The first stage of construction is the stone base of the structure. Being a wooden kit, this is of course made from wood. The parts are perfectly milled, so there’s no cutting or sanding involved, just aligning and gluing.

I didn’t glue the Square insert into place yet, as it’s not added until Step 2, but I dropped it into place to help with the alignment. As it turns out, it’s not helpful, as it fits a bit loosely, and my cutting pad has a printed grid that allows me to check the corner angles.

By the way, I really like the ModelCraft cutting mats. The one I’m using here is an A4 size. That’s roughly 12″ x 8″, which I bought from the ModelCraft Tools USA, which is run by Ages of Sail. In fact you can just buy it from their website too.  I really like these cutting mats. This one was only $13.99 plus tax and shipping.

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Trabaccolo Paper Model on Papermodeler.com

A ship modeler on the website Papermodeler.com recently finished this beautiful model of a Trabaccolo, a type of Adriatic Sea coasting ship. The model was built from a kit by WAK, a Polish company. I don’t know the details of the kit, but I found 1/100 scale WAK kit in the online shop at gpm.pl: https://sklep.gpm.pl/modele-kartonowe/zaglowce/1/100/trabaccolo-wak-9-10/2015

From papermodelers.com.

From papermodelers.com

This is a beautifully built model, done using the printed parts mostly untouched except to clean up the part edges. You can see a lot more on the build log of this model by the member named Seahorse:  Trabaccolo [WAK] – just for some practice – PaperModelers.com

Having completed a couple paper model kits myself from the Polish manufacturer Shipyard (now officially goes by the name Vessel Company), I’m a bit intrigued by kits from this and other manufacturers. I don’t know about other kits from WAK, but this one gives you printed individual planks for planking the hull and deck. I’m really curious to try one out. Given that this particular kit is only 39 PLN, or about $11 plus shipping, it’s an easy purchase. Ω

Building a Hozugawa Ayubune Model in 1/10 Scale – Part 5

The Ayubune model is close to complete. Here’s the hull planking getting details and going on in part 5 of the build. The result is officially a boat!

Wasen Modeler

Progress continues with my 1/10-scale model of the 15-shaku boat used on the Hozu river, northwest of Kyoto. I’m 6 months into the build, but I have certainly not spent a great deal of time in actual construction. Mostly, I’ve been contemplating how I was going to accomplish each task of the build. Things are progressing quickly now.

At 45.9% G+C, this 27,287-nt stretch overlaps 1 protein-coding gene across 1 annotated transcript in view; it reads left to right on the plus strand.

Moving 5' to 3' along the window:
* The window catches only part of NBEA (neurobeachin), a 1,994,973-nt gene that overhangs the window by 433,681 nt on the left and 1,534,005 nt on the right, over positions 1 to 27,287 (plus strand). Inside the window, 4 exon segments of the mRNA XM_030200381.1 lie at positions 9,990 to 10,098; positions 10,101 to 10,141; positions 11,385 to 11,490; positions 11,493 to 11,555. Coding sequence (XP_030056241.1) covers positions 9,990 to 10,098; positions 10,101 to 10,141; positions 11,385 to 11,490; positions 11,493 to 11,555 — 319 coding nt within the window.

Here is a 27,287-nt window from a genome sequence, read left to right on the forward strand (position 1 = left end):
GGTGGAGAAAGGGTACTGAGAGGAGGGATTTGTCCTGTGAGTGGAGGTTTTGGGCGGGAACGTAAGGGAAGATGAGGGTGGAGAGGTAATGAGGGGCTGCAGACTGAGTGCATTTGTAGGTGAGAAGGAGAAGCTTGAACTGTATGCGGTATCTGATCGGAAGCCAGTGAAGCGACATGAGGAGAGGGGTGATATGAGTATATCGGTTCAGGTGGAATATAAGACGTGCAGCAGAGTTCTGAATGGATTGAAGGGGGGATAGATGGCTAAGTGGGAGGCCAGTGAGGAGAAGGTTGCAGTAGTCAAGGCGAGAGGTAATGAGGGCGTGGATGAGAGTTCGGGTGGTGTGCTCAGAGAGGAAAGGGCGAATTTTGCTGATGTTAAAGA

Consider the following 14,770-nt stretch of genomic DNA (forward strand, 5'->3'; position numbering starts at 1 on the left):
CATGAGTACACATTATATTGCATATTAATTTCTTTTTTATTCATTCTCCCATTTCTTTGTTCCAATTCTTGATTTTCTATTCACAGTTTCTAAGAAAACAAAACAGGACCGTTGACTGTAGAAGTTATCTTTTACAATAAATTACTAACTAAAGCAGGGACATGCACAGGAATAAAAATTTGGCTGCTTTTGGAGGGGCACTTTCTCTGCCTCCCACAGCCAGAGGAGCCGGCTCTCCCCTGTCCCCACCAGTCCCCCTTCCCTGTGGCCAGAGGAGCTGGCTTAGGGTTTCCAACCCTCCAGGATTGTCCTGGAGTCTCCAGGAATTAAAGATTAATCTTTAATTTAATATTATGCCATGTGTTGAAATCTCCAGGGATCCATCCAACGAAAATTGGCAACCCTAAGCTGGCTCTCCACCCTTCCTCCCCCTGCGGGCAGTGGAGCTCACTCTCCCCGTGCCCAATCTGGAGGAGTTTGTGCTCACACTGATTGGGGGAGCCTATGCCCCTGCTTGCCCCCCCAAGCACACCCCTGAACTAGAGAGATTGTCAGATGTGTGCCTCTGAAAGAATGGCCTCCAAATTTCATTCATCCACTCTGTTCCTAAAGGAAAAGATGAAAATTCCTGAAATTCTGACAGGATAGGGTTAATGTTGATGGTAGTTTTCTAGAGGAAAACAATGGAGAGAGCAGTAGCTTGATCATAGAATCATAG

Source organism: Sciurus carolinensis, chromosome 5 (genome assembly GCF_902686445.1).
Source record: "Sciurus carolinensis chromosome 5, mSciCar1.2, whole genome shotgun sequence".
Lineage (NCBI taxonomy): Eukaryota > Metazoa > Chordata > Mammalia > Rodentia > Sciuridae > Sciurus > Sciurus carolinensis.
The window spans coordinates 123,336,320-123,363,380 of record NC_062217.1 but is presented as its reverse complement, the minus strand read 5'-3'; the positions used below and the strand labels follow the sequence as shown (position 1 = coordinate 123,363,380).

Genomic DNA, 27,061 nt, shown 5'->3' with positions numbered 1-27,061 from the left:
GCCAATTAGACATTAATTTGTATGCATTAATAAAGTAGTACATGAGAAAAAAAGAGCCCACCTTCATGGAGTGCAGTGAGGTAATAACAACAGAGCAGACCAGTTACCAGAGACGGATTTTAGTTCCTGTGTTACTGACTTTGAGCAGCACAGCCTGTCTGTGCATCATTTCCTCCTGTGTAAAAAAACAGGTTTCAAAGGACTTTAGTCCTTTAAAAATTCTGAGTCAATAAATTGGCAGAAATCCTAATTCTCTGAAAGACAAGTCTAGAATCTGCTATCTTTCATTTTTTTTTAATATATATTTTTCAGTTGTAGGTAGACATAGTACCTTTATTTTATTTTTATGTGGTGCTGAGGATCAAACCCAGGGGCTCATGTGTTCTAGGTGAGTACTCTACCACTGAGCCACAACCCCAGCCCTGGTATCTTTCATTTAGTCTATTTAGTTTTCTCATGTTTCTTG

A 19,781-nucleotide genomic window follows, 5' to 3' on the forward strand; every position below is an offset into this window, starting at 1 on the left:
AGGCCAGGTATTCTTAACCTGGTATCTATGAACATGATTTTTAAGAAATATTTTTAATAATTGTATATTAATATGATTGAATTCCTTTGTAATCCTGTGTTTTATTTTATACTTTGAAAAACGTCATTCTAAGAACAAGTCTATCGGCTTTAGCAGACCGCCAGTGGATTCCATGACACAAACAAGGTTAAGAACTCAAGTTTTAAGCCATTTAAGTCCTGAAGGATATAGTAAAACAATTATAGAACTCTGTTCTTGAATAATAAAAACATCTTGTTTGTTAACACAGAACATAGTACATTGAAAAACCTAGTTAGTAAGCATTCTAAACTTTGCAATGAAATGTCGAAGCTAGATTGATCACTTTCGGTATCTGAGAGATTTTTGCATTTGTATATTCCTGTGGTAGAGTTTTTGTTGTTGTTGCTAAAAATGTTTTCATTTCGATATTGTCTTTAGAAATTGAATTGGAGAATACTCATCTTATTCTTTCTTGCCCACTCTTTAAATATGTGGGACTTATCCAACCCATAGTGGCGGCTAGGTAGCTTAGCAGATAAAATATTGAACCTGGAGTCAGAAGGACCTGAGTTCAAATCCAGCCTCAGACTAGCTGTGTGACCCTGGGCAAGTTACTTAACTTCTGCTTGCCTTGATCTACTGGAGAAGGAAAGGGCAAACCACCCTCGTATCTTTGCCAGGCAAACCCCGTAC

Ayubune model with former clamped to the baseboard fixture

With the new fixture holding things in place, I taped a piece of cardstock into place to trace the shape of the hull planking. I rough marked the outlines of the bottom, bow plank, and transom on it. The planking will be cut oversized, so getting the exact shape isn’t really necessary, except to make sure that the wood I cut is large enough, but not too wasteful of my limited wood supply.

Next, I cut four straight strips of 3mm sugi

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New Colin Archer Kit from Billing Boats Available Now

New stuff in the ship modeling world is always great to see. This particular Billing Boats kit has been around before, but this is a new wooden hull plank-on-bulkhead version.

At 1:15 scale, this makes for a huge 50″ long model. It’s appropriate for build as a display model, but is also suitable for RC operation.

Ages of Sail

Several years ago, Billing Boats’ popular 1:15-scale kit of the salvage ship Colin Archer was discontinued. The kit was very big, at about 50″ long, and featured an ABS plastic hull and was suitable for RC operation.

New, BB728 Colin Archer wooden hulled, expert level ship model kit.

Billing Boats has just released a new version of the Colin Archer kit at the same 1:15 scale. But, now, the kit features a wooden plank-on-bulkhead construction hull. The size, construction, and detail have earned this kit an EXPERT level rating. So, make sure you’re ready to take on a kit of this difficulty level before starting your build.

Ages of Sail and our sister site Billing Boats USA now have this kit available. It is one of Billing Boats largest, and lists for $789.95. But, if you’ve been following this blog or our Facebook posts, you’ll know that we currently have…

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Building Woody Joe’s Horyu-ji Temple Five-Story Pagoda – Part 1

So, it begins! I got this kit from Zootoyz.jp earlier in the year, along with some other temple and Edo period architecture kits. One of those kits, the Shinmei-zukuri Shrine, I built and wrote about here. But, I’ve had too many other projects to work on to get to any of these other kits.

Well, it’s been long enough. We’re approaching the end of the year, when I traditionally build some kind of simpler Japanese kits. Since I made a promise to get to this kit, specifically, I’m pulling the kit out of the closet and setting it out to build.

Hōryū-ji 5-Story Pagoda from Woody Joe

This will make a nice size model, measuring about 18.5″ tall on a 10-1/4″ square base when done. There are more than 870 parts, mostly milled wood, though there are some wood strips and smaller laser-cut sheets. The kit is listed by Woody Joe as requiring 50 hours to build. I think this may be a revision of an early figure of 40 hours to build, as that’s what I recall and that’s what Zootoyz.jp states. In any case, it will take a lot less time than a ship model.